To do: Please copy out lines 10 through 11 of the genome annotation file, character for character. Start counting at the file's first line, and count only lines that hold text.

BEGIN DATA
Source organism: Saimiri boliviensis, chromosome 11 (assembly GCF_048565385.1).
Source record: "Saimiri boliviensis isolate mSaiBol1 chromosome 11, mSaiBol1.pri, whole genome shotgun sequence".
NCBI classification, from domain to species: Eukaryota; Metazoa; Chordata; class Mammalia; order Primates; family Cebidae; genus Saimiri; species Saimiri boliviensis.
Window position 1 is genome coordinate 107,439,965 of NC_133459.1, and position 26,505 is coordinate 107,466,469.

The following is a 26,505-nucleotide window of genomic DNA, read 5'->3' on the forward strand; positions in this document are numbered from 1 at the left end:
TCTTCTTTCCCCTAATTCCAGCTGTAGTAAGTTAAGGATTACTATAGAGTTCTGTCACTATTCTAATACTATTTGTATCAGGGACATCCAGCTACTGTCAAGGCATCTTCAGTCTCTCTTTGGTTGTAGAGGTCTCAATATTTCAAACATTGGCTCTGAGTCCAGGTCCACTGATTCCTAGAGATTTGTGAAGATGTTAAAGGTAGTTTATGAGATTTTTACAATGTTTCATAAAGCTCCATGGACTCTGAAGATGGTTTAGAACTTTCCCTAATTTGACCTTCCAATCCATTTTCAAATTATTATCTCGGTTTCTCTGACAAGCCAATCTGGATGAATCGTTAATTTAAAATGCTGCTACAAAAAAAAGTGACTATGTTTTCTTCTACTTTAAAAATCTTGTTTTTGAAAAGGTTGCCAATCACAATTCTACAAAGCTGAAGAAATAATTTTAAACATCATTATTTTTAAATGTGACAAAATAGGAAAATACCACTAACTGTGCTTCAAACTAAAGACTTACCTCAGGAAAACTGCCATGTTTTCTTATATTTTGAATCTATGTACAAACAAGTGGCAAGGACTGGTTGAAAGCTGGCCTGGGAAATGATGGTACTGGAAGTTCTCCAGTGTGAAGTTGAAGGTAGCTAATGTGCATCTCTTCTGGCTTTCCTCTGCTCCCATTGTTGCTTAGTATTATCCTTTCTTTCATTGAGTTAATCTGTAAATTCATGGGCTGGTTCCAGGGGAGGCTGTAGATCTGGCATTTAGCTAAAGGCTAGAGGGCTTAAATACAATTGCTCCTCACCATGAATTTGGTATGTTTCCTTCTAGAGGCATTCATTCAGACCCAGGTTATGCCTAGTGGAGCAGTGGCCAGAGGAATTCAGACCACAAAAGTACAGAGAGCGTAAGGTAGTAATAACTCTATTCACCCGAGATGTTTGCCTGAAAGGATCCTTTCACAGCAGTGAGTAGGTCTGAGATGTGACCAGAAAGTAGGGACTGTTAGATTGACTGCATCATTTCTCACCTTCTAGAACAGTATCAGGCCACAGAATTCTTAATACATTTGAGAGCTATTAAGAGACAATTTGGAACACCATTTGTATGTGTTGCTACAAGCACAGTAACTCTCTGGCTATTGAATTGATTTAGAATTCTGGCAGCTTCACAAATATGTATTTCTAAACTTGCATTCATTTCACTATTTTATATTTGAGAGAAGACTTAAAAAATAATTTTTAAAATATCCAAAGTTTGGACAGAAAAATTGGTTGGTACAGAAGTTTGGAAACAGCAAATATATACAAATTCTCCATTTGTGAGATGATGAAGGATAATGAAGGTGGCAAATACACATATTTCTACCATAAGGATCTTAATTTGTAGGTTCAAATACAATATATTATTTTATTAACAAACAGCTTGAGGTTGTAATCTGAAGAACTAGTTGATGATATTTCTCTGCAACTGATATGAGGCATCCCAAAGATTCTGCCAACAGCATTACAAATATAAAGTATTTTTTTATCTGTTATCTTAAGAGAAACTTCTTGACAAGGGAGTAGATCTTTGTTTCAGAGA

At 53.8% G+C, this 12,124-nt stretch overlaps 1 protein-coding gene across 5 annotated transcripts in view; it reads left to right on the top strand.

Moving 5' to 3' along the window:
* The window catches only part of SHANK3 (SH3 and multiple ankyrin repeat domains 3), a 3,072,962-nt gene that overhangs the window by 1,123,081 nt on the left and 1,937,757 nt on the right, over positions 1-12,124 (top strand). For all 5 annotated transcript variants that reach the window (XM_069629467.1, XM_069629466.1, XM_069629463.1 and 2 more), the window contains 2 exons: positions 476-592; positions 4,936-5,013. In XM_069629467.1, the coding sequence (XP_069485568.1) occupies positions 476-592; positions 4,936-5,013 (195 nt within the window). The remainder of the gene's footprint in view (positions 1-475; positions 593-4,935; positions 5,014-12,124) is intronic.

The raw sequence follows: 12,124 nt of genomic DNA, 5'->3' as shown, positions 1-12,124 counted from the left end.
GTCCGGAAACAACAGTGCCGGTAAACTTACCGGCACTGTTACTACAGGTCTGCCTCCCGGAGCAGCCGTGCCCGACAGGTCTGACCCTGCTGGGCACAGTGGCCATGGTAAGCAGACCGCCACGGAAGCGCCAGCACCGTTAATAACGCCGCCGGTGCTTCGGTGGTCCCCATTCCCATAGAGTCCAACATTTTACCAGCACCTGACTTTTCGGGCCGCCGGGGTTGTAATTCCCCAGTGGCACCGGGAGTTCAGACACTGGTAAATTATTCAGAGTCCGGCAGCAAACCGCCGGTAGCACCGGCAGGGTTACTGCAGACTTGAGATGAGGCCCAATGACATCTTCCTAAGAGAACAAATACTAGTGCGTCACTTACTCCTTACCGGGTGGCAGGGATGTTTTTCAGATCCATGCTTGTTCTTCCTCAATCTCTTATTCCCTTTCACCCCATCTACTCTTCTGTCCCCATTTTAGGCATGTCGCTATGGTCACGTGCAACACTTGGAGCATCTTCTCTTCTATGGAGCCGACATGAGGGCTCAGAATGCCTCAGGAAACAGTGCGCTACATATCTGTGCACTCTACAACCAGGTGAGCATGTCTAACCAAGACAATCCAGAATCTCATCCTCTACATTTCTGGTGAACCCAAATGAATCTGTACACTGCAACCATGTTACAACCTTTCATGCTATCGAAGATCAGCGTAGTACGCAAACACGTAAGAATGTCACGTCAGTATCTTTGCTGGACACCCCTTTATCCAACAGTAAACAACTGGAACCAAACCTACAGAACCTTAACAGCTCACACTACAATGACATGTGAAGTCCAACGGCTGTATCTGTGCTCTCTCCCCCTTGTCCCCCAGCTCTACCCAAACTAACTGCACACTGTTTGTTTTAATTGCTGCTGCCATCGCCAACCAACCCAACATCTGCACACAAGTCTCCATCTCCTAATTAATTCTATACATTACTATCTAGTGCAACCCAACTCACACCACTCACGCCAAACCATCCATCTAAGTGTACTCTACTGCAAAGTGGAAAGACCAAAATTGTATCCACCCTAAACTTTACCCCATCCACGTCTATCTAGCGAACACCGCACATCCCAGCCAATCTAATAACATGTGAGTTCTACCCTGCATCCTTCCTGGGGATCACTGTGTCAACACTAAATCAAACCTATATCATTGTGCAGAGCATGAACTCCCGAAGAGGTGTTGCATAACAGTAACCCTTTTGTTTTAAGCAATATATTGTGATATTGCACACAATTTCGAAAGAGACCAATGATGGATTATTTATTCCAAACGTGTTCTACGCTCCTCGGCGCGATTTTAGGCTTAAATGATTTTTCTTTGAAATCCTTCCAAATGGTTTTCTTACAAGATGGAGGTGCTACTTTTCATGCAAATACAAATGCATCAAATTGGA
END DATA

The raw sequence follows: 12,124 nt of genomic DNA, 5'->3' as shown, positions 1-12,124 counted from the left end.
GTCCGGAAACAACAGTGCCGGTAAACTTACCGGCACTGTTACTACAGGTCTGCCTCCCGGAGCAGCCGTGCCCGACAGGTCTGACCCTGCTGGGCACAGTGGCCATGGTAAGCAGACCGCCACGGAAGCGCCAGCACCGTTAATAACGCCGCCGGTGCTTCGGTGGTCCCCATTCCCATAGAGTCCAACATTTTACCAGCACCTGACTTTTCGGGCCGCCGGGGTTGTAATTCCCCAGTGGCACCGGGAGTTCAGACACTGGTAAATTATTCAGAGTCCGGCAGCAAACCGCCGGTAGCACCGGCAGGGTTACTGCAGACTTGAGATGAGGCCCAATGACATCTTCCTAAGAGAACAAATACTAGTGCGTCACTTACTCCTTACCGGGTGGCAGGGATGTTTTTCAGATCCATGCTTGTTCTTCCTCAATCTCTTATTCCCTTTCACCCCATCTACTCTTCTGTCCCCATTTTAGGCATGTCGCTATGGTCACGTGCAACACTTGGAGCATCTTCTCTTCTATGGAGCCGACATGAGGGCTCAGAATGCCTCAGGAAACAGTGCGCTACATATCTGTGCACTCTACAACCAGGTGAGCATGTCTAACCAAGACAATCCAGAATCTCATCCTCTACATTTCTGGTGAACCCAAATGAATCTGTACACTGCAACCATGTTACAACCTTTCATGCTATCGAAGATCAGCGTAGTACGCAAACACGTAAGAATGTCACGTCAGTATCTTTGCTGGACACCCCTTTATCCAACAGTAAACAACTGGAACCAAACCTACAGAACCTTAACAGCTCACACTACAATGACATGTGAAGTCCAACGGCTGTATCTGTGCTCTCTCCCCCTTGTCCCCCAGCTCTACCCAAACTAACTGCACACTGTTTGTTTTAATTGCTGCTGCCATCGCCAACCAACCCAACATCTGCACACAAGTCTCCATCTCCTAATTAATTCTATACATTACTATCTAGTGCAACCCAACTCACACCACTCACGCCAAACCATCCATCTAAGTGTACTCTACTGCAAAGTGGAAAGACCAAAATTGTATCCACCCTAAACTTTACCCCATCCACGTCTATCTAGCGAACACCGCACATCCCAGCCAATCTAATAACATGTGAGTTCTACCCTGCATCCTTCCTGGGGATCACTGTGTCAACACTAAATCAAACCTATATCATTGTGCAGAGCATGAACTCCCGAAGAGGTGTTGCATAACAGTAACCCTTTTGTTTTAAGCAATATATTGTGATATTGCACACAATTTCGAAAGAGACCAATGATGGATTATTTATTCCAAACGTGTTCTACGCTCCTCGGCGCGATTTTAGGCTTAAATGATTTTTCTTTGAAATCCTTCCAAATGGTTTTCTTACAAGATGGAGGTGCTACTTTTCATGCAAATACAAATGCATCAAATTGGA